The Grace of Four Moons: Dress, Adornment, and the Art of the Body in Modern India

The Grace of Four Moons: Dress, Adornment, and the Art of the Body in Modern India

The Grace of Four Moons: Dress, Adornment, and the Art of the Body in Modern India

The Grace of Four Moons: Dress, Adornment, and the Art of the Body in Modern India

Synopsis

Because clothing, food, and shelter are basic human needs, they provide excellent entries to cultural values and individual aesthetics. Everyone gets dressed every day, but body art has not received the attention it deserves as the most common and universal of material expressions of culture. The Grace of Four Moons aims to document the clothing decisions made by ordinary people in their everyday lives. Based on fieldwork conducted primarily in the city of Banaras, India, Pravina Shukla conceptualizes and realizes a total model for the study of body art--understood as all aesthetic modifications and supplementations to the body. Shukla urges the study of the entire process of body art, from the assembly of raw materials and the manufacture of objects, through their sale and the interactions between merchants and consumers, to the consumer's use of objects in creating personal decoration.

Excerpt

Every one of us gets dressed in the morning, every day of our lives. Clothing is one of the principal ways by which we express at once our personal identities and our culture. Dress, along with architecture and food, fulfills basic human needs for protection and creativity, while responding to environmental and social conditions. Since all people engage in these shared mediums of expression, one way to understand and compare cultures—and to see regional, local, and personal differences within cultures—is to examine specific modes of clothing, housing, and feeding the body. Schools and museums often utilize this basic triad in introducing children to the diversity of the world’s populations. But in contrast to the study of vernacular architecture, and, to a lesser extent, the study of foodways, the examination of everyday clothing is not yet fully developed. Surveys of national dress tend to generalize, homogenize, and anonymize individuals, discounting personal interpretations of social norms. Other books focus on extreme cases—the counter-cultural young with their tattoos, the economic elite with their enthusiasm for high fashion. It is my aim to provide a study of the clothing choices made by ordinary people, in keeping with the theoretical premises of my discipline, folklore, which, to begin, I will define as the study of creativity in everyday life.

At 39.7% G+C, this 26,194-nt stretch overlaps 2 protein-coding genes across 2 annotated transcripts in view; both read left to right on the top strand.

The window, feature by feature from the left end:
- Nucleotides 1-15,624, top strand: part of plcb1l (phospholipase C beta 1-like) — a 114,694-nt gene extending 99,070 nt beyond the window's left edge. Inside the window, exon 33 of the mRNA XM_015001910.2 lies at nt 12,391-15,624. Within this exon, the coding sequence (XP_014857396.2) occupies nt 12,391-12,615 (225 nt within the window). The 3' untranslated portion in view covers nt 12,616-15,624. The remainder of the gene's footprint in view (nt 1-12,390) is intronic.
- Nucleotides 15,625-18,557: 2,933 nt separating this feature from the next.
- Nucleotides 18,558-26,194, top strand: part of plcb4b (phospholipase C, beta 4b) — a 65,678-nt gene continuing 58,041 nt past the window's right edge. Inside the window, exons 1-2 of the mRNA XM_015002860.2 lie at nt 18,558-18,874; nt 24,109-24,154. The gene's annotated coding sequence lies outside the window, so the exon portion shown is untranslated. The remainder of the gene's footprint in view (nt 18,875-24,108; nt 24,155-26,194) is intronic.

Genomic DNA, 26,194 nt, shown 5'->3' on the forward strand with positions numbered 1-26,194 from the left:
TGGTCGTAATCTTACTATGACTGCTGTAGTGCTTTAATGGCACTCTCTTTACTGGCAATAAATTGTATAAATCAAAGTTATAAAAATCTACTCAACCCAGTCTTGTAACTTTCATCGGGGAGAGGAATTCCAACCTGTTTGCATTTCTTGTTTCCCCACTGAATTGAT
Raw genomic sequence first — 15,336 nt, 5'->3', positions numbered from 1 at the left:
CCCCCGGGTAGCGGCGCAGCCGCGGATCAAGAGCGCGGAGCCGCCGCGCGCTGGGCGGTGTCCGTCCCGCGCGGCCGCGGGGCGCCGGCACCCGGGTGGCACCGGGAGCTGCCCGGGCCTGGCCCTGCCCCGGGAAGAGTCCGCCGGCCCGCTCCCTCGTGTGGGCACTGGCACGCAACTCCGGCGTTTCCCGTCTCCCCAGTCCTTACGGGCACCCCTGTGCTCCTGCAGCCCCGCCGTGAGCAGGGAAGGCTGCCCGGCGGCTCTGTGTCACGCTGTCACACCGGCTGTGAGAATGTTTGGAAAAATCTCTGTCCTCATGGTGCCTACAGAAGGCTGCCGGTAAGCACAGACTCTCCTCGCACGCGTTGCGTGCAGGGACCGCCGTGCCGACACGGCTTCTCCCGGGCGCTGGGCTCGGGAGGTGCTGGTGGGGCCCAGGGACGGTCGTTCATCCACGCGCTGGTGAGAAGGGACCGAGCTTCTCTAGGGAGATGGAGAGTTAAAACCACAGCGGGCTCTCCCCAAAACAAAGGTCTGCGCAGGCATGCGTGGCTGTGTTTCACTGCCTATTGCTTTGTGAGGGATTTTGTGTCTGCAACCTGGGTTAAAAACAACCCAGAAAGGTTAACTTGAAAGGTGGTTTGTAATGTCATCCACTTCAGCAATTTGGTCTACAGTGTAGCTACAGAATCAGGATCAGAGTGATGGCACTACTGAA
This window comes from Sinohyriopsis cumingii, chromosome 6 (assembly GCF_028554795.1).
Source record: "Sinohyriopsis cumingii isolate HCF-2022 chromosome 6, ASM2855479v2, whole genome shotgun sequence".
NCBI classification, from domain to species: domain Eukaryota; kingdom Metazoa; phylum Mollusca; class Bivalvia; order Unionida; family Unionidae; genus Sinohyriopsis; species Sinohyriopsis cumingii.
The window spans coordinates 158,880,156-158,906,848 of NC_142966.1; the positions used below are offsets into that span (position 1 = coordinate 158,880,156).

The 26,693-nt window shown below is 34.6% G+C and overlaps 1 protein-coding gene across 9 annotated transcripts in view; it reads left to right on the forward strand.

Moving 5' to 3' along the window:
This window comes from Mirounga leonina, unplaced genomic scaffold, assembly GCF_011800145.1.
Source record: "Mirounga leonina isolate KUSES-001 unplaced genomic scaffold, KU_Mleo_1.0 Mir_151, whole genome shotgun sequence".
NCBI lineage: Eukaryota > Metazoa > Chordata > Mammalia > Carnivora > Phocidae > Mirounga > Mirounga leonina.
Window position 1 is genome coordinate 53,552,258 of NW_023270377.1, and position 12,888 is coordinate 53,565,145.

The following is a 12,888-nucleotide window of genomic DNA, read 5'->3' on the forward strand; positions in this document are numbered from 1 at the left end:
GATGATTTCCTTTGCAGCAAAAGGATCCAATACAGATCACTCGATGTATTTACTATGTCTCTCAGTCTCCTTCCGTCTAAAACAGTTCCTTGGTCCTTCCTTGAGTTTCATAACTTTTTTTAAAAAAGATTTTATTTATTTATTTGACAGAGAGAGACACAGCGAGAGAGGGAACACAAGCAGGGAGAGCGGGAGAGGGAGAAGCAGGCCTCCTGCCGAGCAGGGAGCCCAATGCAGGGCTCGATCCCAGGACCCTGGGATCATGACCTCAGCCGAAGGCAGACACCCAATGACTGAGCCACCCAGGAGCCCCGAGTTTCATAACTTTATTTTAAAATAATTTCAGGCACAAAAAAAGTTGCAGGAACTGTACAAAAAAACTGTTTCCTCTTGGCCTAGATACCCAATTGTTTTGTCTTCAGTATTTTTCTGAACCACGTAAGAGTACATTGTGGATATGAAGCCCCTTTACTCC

I call the realm of my concern “body art,” intending to denote all aesthetic modifications and supplementations to the body. My interest in the forms, functions, and meanings of dress and adornment, and especially in the choices individuals make within a web of social constraints, led me to India, an optimal locale for analysis. Decoration abounds; people lavish ornamentation on a wide variety of objects—temples, altars, vehicles, animals, and . . .

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